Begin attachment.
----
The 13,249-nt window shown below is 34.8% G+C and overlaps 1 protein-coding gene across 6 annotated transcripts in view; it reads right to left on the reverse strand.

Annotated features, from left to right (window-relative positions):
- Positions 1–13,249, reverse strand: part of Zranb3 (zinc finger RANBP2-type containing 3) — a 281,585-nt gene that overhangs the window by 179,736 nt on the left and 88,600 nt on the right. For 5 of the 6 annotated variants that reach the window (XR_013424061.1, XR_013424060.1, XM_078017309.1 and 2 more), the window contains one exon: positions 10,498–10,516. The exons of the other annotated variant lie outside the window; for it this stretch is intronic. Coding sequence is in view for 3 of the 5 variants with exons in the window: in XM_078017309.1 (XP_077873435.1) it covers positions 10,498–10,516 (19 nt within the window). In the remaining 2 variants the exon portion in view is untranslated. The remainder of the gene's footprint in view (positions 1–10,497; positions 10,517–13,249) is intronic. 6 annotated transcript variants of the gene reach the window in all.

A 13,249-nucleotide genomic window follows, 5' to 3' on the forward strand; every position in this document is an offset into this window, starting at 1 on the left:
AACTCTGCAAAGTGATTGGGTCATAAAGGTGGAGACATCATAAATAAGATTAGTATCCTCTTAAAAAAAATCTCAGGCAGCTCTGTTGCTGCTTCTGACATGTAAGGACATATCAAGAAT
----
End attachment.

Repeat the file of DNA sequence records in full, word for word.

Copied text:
The 13,249-nt window shown below is 34.8% G+C and overlaps 1 protein-coding gene across 6 annotated transcripts in view; it reads right to left on the reverse strand.

Annotated features, from left to right (window-relative positions):
- Positions 1–13,249, reverse strand: part of Zranb3 (zinc finger RANBP2-type containing 3) — a 281,585-nt gene that overhangs the window by 179,736 nt on the left and 88,600 nt on the right. For 5 of the 6 annotated variants that reach the window (XR_013424061.1, XR_013424060.1, XM_078017309.1 and 2 more), the window contains one exon: positions 10,498–10,516. The exons of the other annotated variant lie outside the window; for it this stretch is intronic. Coding sequence is in view for 3 of the 5 variants with exons in the window: in XM_078017309.1 (XP_077873435.1) it covers positions 10,498–10,516 (19 nt within the window). In the remaining 2 variants the exon portion in view is untranslated. The remainder of the gene's footprint in view (positions 1–10,497; positions 10,517–13,249) is intronic. 6 annotated transcript variants of the gene reach the window in all.

A 13,249-nucleotide genomic window follows, 5' to 3' on the forward strand; every position in this document is an offset into this window, starting at 1 on the left:
AACTCTGCAAAGTGATTGGGTCATAAAGGTGGAGACATCATAAATAAGATTAGTATCCTCTTAAAAAAAATCTCAGGCAGCTCTGTTGCTGCTTCTGACATGTAAGGACATATCAAGAAT